Roast beef is a typical English dish that has ancient origins. Already in the Middle Ages it was prepared for banquets and holidays. Only later, probably from the end of the 18th century to the 19th century, did it spread more widely and crossed the Channel.

A dish so loved by the English that it gave rise to the popular phrase “The Roast Beef of Old England” deriving from the lyrics of a ballad by Henry Fielding for his play The Grub-Street Opera, which was first performed in 1731. Only after about twenty years were the words added that praise the goodness and quality of English roast beef (Chorus: Oh! the Roast Beef of Old England, And old English Roast Beef!).

It seems that roast beef was mentioned for the first time in a manuscript sent from London in 1837 by Giuseppe Mazzini, which talks about a dish cooked for special occasions. But we must thank the many English residents in Italy and Tuscany, thanks to whom the dish was ‘imported’.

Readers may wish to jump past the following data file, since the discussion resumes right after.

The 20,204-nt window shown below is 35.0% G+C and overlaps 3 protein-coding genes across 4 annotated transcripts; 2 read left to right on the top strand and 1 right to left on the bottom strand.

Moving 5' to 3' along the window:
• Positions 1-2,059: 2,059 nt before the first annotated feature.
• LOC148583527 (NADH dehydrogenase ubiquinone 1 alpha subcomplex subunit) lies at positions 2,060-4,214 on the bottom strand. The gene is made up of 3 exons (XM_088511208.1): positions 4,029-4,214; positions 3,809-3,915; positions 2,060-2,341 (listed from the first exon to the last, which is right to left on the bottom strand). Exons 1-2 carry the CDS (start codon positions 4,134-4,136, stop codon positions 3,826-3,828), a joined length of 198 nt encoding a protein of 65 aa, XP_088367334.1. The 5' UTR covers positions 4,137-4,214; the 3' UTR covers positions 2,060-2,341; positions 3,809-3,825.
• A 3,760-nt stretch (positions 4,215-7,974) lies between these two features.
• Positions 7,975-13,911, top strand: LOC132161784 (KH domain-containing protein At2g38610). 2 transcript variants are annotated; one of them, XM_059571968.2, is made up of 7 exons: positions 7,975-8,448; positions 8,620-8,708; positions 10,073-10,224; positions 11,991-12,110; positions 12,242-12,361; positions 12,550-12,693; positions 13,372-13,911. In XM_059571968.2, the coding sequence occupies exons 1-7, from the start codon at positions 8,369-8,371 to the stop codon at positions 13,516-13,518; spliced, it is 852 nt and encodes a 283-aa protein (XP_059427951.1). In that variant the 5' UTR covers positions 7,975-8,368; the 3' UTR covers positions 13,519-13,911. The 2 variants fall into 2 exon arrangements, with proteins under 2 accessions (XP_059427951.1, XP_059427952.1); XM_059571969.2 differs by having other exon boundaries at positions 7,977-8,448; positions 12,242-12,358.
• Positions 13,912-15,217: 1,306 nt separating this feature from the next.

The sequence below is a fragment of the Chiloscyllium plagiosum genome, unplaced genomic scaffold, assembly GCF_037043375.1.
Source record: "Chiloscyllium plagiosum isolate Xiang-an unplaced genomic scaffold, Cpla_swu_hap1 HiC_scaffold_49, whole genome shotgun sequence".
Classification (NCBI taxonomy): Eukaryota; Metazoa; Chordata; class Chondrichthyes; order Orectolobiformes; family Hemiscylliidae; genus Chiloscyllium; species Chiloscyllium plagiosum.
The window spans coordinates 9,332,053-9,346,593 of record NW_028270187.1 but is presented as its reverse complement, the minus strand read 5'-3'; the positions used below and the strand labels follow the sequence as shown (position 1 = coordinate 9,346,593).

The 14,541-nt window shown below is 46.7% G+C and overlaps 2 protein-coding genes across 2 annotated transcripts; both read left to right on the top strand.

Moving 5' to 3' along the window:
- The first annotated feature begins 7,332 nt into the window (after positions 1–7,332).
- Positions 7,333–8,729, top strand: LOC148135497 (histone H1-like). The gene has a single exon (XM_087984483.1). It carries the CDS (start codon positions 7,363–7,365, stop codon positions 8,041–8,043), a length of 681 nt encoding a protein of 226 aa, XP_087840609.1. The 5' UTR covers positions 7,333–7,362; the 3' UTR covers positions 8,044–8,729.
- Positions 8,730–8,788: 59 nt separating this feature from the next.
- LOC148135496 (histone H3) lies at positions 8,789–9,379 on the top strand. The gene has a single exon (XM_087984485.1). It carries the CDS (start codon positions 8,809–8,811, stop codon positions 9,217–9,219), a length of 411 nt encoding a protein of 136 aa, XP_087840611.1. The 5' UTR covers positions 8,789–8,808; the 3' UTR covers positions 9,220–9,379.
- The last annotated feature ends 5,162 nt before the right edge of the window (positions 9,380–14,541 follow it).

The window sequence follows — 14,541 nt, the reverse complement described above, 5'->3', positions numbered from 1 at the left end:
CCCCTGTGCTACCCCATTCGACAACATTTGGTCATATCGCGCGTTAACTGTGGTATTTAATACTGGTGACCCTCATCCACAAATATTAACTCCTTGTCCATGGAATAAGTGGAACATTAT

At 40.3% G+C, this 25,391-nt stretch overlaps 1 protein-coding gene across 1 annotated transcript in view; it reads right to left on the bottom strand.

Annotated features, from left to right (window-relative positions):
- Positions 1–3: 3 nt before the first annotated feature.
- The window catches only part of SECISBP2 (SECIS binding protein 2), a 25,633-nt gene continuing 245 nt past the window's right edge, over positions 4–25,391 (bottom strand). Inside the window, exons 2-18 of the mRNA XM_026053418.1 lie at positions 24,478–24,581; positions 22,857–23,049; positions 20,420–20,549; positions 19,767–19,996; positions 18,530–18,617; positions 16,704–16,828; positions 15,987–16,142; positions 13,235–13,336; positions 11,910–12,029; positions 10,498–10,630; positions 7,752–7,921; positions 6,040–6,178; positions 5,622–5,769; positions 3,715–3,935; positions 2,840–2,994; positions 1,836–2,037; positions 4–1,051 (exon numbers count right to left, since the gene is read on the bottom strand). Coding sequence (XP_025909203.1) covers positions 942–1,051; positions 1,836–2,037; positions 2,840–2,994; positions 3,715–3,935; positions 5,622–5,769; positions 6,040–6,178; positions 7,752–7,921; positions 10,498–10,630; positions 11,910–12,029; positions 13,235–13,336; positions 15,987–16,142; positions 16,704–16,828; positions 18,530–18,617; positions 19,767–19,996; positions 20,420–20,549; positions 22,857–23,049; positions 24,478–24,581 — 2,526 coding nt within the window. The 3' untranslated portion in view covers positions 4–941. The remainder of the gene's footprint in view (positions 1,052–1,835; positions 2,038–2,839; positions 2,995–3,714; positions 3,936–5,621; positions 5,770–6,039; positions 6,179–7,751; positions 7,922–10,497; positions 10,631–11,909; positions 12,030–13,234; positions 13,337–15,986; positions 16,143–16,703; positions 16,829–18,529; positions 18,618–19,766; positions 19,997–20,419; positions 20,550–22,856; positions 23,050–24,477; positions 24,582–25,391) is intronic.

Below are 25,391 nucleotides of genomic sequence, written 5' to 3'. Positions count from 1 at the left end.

It is probable, in fact, that the Tuscan cooks learned the recipe from the numerous English families who lived in Florence and in the countryside around the city, and that they adapted the fine cut of beef to local ingredients, introducing olive oil, typical herbs, Chianti wine… until it is transformed into a classic of the Tuscan table: Rosbif.

The word Rosbif is also found in the Treccani Encyclopedia which admits the Italianized version, although in Tuscan slang it is also called Rosbiffe, a term that all Florentines understand perfectly.

Rosbif, or rosbiffe… is excellent both hot and cold, and the next day… it can be enjoyed in a good sandwich seasoned with a drizzle of oil.